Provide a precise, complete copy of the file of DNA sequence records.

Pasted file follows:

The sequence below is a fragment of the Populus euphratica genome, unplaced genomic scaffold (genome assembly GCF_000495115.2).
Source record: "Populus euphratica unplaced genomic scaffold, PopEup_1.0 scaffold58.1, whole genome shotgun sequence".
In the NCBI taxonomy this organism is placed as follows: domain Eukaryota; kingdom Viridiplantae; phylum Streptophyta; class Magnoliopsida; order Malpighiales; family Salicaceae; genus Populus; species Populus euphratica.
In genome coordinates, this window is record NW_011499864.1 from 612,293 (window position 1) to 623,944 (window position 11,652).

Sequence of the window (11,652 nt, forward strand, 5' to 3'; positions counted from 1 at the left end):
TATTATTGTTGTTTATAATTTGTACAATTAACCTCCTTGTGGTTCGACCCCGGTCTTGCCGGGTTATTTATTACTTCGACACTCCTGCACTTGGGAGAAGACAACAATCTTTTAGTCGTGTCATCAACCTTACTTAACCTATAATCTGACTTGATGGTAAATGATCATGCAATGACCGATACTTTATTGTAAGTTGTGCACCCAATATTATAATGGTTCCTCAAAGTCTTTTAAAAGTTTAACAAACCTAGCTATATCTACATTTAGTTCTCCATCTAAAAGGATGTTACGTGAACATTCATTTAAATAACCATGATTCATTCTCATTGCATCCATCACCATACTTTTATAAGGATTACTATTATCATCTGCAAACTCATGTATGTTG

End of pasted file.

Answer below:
The sequence below is a fragment of the Populus euphratica genome, unplaced genomic scaffold (genome assembly GCF_000495115.2).
Source record: "Populus euphratica unplaced genomic scaffold, PopEup_1.0 scaffold58.1, whole genome shotgun sequence".
In the NCBI taxonomy this organism is placed as follows: domain Eukaryota; kingdom Viridiplantae; phylum Streptophyta; class Magnoliopsida; order Malpighiales; family Salicaceae; genus Populus; species Populus euphratica.
In genome coordinates, this window is record NW_011499864.1 from 612,293 (window position 1) to 623,944 (window position 11,652).

Sequence of the window (11,652 nt, forward strand, 5' to 3'; positions counted from 1 at the left end):
TATTATTGTTGTTTATAATTTGTACAATTAACCTCCTTGTGGTTCGACCCCGGTCTTGCCGGGTTATTTATTACTTCGACACTCCTGCACTTGGGAGAAGACAACAATCTTTTAGTCGTGTCATCAACCTTACTTAACCTATAATCTGACTTGATGGTAAATGATCATGCAATGACCGATACTTTATTGTAAGTTGTGCACCCAATATTATAATGGTTCCTCAAAGTCTTTTAAAAGTTTAACAAACCTAGCTATATCTACATTTAGTTCTCCATCTAAAAGGATGTTACGTGAACATTCATTTAAATAACCATGATTCATTCTCATTGCATCCATCACCATACTTTTATAAGGATTACTATTATCATCTGCAAACTCATGTATGTTG